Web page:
A memorial stone was inaugurated in Saint-Laurent-sur-Mer in the Calvados département on June 5, 2017, to honor the Native American soldiers who died during the Normandy Landings on Omaha Beach in 1944. A chapter of history that deserves to be remembered.
Almost 25,000 Native American soldiers fought in World War II. History (and Hollywood) have remembered the role played by Navajo messengers, whose language was used as a secret code during battles in the Pacific. But the Native regiments were in fact deployed across the entire warzone. Dutch anthropologist Harald E. L. Prins is a researcher at Kansas State University and an expert in the First Peoples of North and South America, and estimates that 175 Native American soldiers charged the Normandy beaches on June 6, 1944.
Charles Norman Shay, a member of the Penobscot tribe originally from Maine, was part of the first wave of soldiers. At just 19 years old, he was a medic in the F Company of the 1st Infantry Division of the U.S. Army, famously known as the “Big Red One.” Tasked with patching up his wounded comrades, he received the Silver Star for his bravery and devotion. “I don’t know how many wounded men I saved that day,” says the veteran. “It’s not important.”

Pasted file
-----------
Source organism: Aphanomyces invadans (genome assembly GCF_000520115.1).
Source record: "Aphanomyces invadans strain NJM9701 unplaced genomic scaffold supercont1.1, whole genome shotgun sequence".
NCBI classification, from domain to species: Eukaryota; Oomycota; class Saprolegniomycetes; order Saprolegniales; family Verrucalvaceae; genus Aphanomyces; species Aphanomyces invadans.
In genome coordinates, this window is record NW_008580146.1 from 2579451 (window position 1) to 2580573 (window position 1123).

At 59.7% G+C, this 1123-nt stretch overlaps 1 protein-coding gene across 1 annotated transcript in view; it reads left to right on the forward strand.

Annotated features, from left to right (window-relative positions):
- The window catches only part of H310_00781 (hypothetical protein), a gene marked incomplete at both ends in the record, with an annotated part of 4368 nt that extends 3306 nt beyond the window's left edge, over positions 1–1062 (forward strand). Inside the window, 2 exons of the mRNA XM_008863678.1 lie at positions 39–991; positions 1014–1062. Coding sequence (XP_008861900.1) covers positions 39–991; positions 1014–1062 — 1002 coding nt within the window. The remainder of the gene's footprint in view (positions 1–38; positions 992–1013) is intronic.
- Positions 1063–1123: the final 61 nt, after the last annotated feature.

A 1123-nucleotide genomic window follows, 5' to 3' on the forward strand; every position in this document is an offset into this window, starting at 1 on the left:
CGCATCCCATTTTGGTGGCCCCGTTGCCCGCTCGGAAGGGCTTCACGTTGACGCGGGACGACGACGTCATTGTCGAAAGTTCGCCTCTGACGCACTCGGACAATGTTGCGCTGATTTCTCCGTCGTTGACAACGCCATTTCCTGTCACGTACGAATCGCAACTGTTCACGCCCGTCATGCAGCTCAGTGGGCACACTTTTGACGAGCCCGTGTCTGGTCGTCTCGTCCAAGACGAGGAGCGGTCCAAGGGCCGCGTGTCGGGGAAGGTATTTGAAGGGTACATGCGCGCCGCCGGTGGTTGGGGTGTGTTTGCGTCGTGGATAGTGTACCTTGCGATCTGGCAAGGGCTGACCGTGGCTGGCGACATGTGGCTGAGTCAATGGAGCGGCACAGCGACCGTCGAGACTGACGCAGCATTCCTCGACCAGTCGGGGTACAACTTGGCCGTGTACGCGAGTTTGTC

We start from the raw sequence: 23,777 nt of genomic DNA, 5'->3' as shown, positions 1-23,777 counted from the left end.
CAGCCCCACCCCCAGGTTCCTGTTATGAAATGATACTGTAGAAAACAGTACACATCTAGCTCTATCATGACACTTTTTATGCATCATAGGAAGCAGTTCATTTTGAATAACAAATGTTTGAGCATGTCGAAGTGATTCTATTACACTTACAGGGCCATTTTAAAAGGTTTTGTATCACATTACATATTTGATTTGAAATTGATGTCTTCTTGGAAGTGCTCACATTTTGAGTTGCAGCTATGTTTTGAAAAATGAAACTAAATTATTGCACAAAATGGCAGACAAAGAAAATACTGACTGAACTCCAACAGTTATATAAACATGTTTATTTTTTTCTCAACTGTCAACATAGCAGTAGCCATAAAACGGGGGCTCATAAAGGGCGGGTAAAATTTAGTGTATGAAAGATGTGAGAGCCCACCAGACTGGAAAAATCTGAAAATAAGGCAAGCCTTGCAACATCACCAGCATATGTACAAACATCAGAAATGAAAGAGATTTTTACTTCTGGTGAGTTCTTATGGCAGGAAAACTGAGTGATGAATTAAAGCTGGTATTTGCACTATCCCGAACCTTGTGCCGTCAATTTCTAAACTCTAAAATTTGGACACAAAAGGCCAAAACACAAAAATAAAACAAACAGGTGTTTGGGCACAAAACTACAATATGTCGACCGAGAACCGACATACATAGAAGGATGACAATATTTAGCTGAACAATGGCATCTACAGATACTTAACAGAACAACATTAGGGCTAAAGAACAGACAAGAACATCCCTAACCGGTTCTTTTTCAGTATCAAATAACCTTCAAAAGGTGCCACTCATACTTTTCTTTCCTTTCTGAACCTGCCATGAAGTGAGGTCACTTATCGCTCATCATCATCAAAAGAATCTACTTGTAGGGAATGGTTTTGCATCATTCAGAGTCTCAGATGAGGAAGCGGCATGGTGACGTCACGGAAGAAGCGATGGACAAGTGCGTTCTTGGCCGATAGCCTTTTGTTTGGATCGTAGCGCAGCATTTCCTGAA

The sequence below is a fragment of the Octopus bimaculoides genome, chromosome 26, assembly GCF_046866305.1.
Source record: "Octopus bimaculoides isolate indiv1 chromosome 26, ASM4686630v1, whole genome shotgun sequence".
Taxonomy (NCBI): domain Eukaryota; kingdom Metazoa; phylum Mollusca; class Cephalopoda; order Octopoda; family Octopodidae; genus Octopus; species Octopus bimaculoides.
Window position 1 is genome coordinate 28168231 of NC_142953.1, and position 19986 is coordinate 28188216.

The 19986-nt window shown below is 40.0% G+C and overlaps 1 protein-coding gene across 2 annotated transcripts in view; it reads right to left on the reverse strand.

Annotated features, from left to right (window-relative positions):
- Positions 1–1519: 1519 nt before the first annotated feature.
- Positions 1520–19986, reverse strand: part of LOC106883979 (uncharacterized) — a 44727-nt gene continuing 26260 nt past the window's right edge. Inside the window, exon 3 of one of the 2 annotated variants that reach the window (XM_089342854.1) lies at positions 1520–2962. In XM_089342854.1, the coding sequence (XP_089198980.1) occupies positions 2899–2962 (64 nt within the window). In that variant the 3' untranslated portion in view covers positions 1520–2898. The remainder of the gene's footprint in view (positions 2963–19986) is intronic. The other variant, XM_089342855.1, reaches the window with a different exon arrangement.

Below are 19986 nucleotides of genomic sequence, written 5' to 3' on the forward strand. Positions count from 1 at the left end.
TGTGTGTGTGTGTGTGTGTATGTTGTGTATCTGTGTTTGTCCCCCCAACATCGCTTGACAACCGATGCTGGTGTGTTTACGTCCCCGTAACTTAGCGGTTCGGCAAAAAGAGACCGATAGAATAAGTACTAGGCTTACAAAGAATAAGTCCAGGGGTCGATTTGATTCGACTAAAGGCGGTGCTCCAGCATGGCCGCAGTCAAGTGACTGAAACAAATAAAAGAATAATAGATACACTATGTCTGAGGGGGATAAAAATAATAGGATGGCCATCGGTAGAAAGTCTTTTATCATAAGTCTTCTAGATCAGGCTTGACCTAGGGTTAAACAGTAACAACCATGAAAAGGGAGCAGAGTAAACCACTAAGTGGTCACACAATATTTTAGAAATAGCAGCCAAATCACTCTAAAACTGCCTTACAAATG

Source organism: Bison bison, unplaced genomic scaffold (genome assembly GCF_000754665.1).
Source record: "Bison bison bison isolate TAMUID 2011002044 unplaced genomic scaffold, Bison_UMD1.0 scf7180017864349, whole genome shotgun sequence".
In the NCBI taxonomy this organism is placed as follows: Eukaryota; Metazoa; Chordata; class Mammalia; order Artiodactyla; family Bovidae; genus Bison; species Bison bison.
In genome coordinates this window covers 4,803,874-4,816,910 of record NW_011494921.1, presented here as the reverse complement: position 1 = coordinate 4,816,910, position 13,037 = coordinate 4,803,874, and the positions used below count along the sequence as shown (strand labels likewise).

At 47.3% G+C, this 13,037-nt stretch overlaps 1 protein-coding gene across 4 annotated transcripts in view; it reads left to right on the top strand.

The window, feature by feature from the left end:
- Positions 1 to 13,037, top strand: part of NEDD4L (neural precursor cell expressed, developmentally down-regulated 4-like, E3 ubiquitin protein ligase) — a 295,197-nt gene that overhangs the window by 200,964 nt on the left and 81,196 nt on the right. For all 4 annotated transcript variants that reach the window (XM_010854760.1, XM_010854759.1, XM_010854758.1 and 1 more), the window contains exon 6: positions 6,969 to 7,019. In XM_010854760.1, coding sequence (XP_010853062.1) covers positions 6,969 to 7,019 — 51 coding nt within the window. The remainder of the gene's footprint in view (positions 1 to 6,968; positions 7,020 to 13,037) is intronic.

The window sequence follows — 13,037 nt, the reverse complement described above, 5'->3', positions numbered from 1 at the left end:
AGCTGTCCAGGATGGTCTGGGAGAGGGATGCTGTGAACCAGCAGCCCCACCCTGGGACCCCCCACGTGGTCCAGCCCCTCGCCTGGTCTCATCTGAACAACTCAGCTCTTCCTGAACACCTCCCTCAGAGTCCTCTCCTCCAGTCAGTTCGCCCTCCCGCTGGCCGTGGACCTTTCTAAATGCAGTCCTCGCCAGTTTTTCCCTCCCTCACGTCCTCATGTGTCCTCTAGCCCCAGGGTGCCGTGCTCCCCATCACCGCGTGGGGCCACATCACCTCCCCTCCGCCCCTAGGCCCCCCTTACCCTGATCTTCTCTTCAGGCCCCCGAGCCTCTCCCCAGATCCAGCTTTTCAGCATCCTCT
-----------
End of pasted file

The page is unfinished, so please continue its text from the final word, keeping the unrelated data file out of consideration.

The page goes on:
Now 92, Shay is the last surviving Native American soldier to have fought on D-Day.
Shay was in Saint-Laurent-sur-Mer in Calvados on June 5 of this year. The town is one of three which fronted Omaha Beach, and inaugurated the first French monument in honor of the Native American soldiers who took part in the Landings. The memorial stone is crafted in granite from a quarry in the Manche département, and was sculpted by Shay’s nephew into the shape of a tortoise.
The tortoise is a sacred animal that represents the earth, wisdom and longevity in Native American mythology. “It is also the name many tribes use to describe our continent,” says the American veteran. “I have the tortoise symbol embroidered on the back of my deerskin jacket.”